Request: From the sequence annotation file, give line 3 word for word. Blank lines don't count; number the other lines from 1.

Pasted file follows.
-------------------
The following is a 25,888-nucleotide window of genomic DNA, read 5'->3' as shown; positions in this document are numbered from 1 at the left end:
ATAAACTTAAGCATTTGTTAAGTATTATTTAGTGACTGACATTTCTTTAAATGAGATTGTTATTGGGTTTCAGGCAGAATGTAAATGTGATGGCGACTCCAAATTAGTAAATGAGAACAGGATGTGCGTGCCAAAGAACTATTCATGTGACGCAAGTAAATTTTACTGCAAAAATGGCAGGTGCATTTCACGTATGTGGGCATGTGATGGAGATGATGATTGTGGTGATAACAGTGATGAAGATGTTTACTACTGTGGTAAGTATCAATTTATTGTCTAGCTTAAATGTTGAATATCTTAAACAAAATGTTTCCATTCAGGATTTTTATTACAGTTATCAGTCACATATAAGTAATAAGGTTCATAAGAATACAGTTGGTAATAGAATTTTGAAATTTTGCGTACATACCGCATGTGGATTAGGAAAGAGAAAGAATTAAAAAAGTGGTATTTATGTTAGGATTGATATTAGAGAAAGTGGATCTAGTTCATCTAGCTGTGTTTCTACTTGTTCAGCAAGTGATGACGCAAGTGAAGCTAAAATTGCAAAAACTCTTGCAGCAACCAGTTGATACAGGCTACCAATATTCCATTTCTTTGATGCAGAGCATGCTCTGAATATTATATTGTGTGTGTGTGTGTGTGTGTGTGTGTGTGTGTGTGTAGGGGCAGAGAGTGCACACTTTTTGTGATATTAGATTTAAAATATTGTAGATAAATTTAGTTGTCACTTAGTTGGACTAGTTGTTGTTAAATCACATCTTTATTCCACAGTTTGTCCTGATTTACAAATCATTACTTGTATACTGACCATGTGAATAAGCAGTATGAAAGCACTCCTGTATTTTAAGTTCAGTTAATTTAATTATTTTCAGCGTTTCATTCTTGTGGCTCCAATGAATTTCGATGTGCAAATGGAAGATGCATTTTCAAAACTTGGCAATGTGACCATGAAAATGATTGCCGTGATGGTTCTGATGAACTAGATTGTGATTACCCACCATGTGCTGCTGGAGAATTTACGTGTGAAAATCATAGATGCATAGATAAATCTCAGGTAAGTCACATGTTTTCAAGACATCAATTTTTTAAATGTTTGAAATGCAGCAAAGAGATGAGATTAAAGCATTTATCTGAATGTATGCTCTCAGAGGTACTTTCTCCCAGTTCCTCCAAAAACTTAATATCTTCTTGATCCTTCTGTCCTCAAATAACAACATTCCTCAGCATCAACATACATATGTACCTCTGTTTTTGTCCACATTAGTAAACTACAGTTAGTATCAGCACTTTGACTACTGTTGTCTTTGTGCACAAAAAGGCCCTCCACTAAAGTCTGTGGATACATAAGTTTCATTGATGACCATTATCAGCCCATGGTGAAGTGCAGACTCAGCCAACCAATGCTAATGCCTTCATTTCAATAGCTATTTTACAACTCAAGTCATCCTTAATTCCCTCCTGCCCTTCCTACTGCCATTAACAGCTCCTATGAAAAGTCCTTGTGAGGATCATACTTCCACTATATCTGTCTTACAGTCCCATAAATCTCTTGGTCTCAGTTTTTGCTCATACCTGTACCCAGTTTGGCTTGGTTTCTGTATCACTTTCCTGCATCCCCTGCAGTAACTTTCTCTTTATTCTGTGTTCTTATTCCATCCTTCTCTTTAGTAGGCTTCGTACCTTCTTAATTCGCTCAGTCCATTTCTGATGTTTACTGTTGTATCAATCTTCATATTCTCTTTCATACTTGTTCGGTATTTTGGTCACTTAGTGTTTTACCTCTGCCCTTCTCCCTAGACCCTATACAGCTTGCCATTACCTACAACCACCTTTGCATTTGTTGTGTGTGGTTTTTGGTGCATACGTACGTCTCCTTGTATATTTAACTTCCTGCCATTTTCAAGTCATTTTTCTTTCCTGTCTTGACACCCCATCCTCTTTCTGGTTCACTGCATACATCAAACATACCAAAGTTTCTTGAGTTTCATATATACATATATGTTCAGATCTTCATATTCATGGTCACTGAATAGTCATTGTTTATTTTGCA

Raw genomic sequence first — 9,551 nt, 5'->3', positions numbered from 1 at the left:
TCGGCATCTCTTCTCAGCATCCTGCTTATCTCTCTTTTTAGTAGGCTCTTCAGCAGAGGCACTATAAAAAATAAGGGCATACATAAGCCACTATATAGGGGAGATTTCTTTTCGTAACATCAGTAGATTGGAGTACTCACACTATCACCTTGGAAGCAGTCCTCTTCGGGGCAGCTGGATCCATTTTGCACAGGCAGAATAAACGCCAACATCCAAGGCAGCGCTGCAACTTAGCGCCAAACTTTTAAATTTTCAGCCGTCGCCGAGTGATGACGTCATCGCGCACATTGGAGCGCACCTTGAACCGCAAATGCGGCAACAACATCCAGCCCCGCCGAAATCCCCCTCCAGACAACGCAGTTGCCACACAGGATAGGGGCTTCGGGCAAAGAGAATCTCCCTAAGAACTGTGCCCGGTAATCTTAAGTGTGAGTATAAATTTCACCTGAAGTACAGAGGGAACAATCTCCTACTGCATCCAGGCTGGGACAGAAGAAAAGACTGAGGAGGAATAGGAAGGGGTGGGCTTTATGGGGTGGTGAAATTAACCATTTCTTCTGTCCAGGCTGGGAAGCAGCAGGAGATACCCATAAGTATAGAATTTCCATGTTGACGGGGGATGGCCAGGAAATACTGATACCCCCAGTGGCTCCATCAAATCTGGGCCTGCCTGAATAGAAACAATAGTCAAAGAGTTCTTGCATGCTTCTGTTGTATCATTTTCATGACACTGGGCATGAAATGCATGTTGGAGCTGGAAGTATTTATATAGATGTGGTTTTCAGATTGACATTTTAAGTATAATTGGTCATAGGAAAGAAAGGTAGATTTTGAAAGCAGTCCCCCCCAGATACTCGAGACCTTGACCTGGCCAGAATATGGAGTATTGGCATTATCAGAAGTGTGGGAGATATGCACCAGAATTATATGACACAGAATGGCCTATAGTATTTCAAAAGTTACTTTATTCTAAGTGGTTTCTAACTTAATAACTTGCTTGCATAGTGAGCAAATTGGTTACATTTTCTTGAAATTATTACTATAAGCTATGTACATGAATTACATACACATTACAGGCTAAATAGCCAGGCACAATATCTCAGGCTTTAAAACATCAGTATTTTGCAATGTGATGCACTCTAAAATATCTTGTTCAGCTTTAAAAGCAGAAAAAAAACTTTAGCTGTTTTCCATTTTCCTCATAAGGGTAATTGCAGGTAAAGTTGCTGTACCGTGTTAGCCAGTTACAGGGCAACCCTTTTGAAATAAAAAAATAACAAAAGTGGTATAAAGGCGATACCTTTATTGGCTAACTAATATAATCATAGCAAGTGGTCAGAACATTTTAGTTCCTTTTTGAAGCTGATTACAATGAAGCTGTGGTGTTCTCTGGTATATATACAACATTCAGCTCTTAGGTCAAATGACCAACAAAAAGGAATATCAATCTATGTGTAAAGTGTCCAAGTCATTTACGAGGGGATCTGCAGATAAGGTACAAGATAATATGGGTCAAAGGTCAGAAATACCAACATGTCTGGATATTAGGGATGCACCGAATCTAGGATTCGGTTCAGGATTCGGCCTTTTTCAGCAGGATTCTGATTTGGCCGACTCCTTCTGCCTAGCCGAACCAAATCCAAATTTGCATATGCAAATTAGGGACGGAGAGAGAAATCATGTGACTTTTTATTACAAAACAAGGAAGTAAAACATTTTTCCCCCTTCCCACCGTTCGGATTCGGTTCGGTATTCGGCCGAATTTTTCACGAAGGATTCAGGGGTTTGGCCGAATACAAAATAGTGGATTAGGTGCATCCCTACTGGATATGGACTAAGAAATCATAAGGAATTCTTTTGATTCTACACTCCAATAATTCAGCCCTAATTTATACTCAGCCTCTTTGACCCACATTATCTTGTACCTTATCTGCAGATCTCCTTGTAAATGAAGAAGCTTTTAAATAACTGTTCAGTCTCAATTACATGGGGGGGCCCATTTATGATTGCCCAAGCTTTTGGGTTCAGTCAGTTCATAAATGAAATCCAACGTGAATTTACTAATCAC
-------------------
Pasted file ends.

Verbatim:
Raw genomic sequence first — 9,551 nt, 5'->3', positions numbered from 1 at the left: